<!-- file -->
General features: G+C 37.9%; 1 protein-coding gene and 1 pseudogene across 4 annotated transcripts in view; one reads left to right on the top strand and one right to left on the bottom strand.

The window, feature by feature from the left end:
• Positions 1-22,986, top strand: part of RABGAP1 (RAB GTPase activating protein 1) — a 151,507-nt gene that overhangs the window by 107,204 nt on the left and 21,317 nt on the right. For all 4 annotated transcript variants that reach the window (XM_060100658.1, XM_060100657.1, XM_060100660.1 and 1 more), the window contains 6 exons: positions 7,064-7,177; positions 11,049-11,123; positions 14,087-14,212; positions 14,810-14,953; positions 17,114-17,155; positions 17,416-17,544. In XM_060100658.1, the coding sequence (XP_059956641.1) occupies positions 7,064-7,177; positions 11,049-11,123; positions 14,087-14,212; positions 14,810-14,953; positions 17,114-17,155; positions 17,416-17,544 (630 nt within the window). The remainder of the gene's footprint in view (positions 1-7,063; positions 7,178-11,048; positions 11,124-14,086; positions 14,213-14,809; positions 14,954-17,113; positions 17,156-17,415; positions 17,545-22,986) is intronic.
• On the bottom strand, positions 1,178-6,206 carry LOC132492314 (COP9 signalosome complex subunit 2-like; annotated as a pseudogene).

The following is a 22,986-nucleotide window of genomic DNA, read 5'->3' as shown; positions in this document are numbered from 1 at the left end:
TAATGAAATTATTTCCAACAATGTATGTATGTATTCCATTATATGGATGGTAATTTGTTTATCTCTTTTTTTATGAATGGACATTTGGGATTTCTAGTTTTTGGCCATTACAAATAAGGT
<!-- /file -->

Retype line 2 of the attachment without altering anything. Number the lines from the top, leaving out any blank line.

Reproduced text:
The window, feature by feature from the left end: